I'm trying to construct an error ellipsoid from a covariance matrix (which exists for a 3D point) and then sample consistent xyz points in this region. In a previous question when I asked about this (on math.stackexchange, here) a user suggested that I compute the Cholesky decomposition of the matrix and then:

sample Gaussian with identity matrix as the covariance (easy to do by sampling each coordinate as a Gaussian) and then apply the linear transformation from the Cholesky decomposition matrix to get your sampled point from the ellipsoid covariance Gaussian

I've had a go at following this but I assume I've misunderstood to at least some extent as the result isn't consistent with what I'd expect. The steps I took were:

1) Calculate the Cholesky decomposition of the covariance matrix.
2) Sample each initial vertex point as a Gaussian with width 1 to generate (x', y', z')
3) Multiply (x',y',z') by the Cholesky decomposition matrix for the newly generated point.

I'm certain this isn't correct, but don't have the experience to know exactly what is wrong.

Thanks in advance!

Edit to add some specifics:

To add some more details, the covariance matrix of the initial point is:

$ \begin{pmatrix} 10.0115 & -10.6835 & 5.18024 \\ -10.6835 & 11.4009 & -5.52798 \\ 5.18024 & -5.52798 & 2.77646 \\ \end{pmatrix} $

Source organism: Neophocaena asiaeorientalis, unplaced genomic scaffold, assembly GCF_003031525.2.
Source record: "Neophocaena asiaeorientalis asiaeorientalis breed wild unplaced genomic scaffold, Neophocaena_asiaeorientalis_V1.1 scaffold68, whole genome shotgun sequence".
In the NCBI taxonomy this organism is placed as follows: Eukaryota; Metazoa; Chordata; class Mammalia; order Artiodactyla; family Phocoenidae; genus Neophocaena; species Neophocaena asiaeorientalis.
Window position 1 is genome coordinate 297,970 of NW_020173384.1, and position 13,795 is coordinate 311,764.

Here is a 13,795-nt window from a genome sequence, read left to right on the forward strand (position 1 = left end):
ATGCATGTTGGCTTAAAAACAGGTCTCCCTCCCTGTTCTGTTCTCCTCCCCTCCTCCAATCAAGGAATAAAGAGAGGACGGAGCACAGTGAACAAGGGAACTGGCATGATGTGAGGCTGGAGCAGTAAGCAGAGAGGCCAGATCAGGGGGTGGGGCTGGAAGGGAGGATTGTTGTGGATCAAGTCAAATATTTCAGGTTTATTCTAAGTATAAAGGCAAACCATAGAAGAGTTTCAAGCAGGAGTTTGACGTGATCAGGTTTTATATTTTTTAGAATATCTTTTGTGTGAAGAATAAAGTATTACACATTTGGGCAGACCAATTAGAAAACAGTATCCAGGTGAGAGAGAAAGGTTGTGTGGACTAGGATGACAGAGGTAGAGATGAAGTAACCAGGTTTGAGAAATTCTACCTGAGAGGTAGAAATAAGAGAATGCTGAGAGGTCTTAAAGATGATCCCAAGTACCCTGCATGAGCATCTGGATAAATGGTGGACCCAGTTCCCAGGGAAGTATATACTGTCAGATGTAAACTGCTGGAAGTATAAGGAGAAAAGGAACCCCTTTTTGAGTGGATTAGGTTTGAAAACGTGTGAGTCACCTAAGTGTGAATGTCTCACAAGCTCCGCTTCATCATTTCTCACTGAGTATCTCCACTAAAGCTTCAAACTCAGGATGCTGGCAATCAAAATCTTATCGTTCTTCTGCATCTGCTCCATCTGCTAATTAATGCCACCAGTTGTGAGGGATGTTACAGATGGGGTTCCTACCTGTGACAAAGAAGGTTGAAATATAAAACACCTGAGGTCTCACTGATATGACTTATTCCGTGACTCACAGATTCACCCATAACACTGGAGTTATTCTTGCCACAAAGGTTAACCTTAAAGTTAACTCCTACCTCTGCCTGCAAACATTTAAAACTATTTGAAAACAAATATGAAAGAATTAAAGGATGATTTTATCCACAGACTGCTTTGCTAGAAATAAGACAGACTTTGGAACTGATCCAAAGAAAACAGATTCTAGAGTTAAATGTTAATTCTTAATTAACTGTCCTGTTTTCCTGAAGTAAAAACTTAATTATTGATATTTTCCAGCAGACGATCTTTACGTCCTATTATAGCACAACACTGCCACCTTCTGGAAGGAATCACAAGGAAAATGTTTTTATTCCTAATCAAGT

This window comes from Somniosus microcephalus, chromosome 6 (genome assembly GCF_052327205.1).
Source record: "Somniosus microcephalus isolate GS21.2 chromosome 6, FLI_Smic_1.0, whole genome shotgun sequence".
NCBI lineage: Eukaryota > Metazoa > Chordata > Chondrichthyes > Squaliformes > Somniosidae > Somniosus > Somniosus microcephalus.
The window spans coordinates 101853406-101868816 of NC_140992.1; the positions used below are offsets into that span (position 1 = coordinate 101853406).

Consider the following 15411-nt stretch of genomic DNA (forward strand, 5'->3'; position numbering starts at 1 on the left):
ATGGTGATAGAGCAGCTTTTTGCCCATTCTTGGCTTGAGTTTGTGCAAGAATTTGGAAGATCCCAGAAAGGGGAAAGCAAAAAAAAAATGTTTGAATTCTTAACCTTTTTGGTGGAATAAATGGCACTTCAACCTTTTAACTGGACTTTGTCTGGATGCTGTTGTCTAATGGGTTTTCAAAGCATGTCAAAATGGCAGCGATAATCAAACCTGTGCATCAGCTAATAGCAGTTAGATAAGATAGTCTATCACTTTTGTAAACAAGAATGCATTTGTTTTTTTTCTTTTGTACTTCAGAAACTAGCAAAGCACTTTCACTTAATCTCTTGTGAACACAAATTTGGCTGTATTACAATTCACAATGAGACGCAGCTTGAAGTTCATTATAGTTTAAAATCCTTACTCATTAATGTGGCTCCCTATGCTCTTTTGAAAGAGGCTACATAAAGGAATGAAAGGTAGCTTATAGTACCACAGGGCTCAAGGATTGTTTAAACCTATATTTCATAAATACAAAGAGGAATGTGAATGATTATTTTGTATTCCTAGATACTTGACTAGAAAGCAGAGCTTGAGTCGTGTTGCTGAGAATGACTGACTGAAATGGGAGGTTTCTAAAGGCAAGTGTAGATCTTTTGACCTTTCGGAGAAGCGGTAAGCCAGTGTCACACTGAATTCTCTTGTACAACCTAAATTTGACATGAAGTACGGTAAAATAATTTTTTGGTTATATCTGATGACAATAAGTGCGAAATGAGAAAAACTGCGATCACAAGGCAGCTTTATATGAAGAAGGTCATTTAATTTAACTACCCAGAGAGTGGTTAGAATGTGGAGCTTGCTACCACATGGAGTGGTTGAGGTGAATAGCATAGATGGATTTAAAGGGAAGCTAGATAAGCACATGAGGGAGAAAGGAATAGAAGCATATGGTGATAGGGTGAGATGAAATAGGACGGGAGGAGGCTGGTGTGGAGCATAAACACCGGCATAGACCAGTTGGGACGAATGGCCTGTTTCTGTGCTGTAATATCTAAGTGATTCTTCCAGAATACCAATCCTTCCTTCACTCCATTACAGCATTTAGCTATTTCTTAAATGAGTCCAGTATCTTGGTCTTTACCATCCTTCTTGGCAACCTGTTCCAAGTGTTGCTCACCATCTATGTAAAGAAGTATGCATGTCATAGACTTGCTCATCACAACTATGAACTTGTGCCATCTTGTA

I then calculate the Cholesky decomposition, which is:

$ \begin{pmatrix} 3.164095& 0& 0\\ -3.376478& 0.017131& 0\\ 1.637195& -0.001619& 0.309921\\ \end{pmatrix} $

And the initial xyz point is at (35.5361, -37.2661, 22.521).

As a check before sampling the Gaussian that this multiplication would yield something sensible I multiply:

$ \begin{pmatrix} 35.5361& 0& 0\\ 0& -37.2661& 0\\ 0& 0& 22.521\\ \end{pmatrix} $

by the Cholesky decomposition matrix (assuming that the Gaussian sampling would look something like this), and then I was expecting this to yield some new xyz point consistent with the original. The actual result is:

$ \begin{pmatrix} 112.44& 0& 0\\ 0& -0.6384065& 0\\ 0& 0& 6.97973\\ \end{pmatrix} $

  • 1
    $\begingroup$ You are missing 4) add the desired mean of the distribution (provided that in part 2 'width 1' = standard deviation 1 and mean is 0). If this does not fix the issue, can you add the results (e.g., some plot) and information about why they are not consistent with what you expect? The method you describe, if correctly implemented, samples from the multivariate Gaussian, but maybe you want something else than samples from the distribution. $\endgroup$ – Juho Kokkala Jun 9 '14 at 18:53
  • $\begingroup$ Many thanks for your comment - I expanded on the original post to point out more precisely what I was doing, so perhaps you can see more clearly which step is incorrect (maybe my implementation isn't consistent with how I explained things). $\endgroup$ – anthr Jun 9 '14 at 19:10

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